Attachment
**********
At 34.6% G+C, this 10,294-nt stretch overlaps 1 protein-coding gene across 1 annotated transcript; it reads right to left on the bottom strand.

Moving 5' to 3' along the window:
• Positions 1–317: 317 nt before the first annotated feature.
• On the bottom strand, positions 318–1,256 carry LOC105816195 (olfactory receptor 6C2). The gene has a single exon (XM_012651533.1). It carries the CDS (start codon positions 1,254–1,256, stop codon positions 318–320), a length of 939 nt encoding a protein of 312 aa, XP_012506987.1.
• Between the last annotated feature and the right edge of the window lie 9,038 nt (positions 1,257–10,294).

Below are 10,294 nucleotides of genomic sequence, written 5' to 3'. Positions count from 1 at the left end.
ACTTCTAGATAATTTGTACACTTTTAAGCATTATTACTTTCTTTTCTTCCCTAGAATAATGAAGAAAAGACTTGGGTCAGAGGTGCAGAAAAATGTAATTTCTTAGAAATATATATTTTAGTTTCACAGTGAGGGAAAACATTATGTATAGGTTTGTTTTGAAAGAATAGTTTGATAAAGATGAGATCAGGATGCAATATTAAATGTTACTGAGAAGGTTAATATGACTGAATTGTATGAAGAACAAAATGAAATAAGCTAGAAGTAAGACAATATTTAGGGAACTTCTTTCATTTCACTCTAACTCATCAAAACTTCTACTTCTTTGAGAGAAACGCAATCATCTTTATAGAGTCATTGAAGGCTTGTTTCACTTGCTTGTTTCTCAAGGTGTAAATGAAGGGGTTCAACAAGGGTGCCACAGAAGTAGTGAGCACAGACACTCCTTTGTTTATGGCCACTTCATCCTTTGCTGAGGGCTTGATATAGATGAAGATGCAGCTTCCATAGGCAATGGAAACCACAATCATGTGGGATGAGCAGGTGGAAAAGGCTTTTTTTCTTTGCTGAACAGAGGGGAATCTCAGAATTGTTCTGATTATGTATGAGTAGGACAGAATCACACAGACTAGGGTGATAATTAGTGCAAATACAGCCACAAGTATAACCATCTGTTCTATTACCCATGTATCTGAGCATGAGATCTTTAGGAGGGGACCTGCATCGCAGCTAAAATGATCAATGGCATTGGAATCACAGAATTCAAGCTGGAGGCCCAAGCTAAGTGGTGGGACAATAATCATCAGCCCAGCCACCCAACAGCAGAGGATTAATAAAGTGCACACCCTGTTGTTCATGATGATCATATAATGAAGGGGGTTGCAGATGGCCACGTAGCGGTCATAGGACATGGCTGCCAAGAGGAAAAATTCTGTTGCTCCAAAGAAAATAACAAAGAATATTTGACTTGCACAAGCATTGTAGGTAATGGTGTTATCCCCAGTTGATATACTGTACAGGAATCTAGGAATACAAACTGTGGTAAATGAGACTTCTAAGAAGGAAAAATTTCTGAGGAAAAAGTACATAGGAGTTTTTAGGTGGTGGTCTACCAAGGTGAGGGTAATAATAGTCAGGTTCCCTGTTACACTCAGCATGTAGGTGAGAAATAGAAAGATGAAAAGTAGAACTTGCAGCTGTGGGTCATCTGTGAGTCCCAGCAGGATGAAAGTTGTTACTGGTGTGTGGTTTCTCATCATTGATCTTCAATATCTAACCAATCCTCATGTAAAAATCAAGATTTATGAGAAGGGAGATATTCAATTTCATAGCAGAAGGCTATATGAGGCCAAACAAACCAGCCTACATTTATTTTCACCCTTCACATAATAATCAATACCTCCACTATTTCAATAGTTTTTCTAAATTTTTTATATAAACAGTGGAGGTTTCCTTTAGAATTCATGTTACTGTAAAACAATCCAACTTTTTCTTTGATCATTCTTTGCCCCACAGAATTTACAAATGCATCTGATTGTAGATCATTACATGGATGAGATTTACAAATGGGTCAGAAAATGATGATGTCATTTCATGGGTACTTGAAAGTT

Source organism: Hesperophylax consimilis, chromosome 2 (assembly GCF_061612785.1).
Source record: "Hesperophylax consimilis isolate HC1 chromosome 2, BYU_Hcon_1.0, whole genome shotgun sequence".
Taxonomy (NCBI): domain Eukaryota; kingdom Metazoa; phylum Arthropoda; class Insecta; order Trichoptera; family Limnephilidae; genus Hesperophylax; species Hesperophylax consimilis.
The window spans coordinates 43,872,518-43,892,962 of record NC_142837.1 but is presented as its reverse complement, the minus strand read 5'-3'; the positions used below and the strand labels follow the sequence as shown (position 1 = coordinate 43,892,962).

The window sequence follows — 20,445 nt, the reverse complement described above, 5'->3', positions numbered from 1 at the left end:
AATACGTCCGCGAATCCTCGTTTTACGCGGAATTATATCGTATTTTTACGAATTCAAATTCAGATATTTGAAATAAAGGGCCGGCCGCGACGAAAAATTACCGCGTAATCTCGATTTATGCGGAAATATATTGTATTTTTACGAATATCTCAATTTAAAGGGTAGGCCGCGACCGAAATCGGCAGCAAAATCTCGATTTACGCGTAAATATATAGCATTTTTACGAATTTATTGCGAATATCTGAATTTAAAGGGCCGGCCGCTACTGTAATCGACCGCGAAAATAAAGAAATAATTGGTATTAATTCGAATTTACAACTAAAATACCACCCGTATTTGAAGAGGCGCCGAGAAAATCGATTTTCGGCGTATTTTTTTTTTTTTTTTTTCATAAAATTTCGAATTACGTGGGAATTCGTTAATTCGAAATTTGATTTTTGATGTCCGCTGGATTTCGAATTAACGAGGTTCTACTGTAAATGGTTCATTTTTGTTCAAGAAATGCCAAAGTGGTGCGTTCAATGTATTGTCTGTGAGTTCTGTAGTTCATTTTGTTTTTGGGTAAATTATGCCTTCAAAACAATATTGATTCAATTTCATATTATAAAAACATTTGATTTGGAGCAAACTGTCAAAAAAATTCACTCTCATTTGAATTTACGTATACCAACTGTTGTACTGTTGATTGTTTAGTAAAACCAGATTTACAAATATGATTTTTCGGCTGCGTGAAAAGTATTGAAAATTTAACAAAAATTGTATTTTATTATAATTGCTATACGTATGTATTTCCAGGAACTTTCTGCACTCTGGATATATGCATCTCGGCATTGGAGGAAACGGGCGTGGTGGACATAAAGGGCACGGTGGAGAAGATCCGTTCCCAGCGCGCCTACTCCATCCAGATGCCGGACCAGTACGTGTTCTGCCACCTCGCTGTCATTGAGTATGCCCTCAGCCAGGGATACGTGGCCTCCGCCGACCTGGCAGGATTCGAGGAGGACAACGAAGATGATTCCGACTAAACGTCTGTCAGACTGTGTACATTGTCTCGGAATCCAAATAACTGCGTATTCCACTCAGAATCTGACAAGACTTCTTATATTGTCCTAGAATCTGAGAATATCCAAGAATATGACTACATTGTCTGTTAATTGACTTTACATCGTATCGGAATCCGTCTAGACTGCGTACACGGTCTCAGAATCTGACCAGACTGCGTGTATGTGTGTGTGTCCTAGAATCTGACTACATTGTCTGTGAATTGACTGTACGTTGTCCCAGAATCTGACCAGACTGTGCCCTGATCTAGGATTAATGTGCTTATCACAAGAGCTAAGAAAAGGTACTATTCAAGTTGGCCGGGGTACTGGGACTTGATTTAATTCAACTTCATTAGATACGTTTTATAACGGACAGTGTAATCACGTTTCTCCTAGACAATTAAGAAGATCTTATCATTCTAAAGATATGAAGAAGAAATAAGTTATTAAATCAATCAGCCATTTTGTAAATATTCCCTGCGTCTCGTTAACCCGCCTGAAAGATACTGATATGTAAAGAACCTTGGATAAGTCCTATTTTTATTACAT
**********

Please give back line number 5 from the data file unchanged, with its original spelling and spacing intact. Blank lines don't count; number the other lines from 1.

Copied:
• Between the last annotated feature and the right edge of the window lie 9,038 nt (positions 1,257–10,294).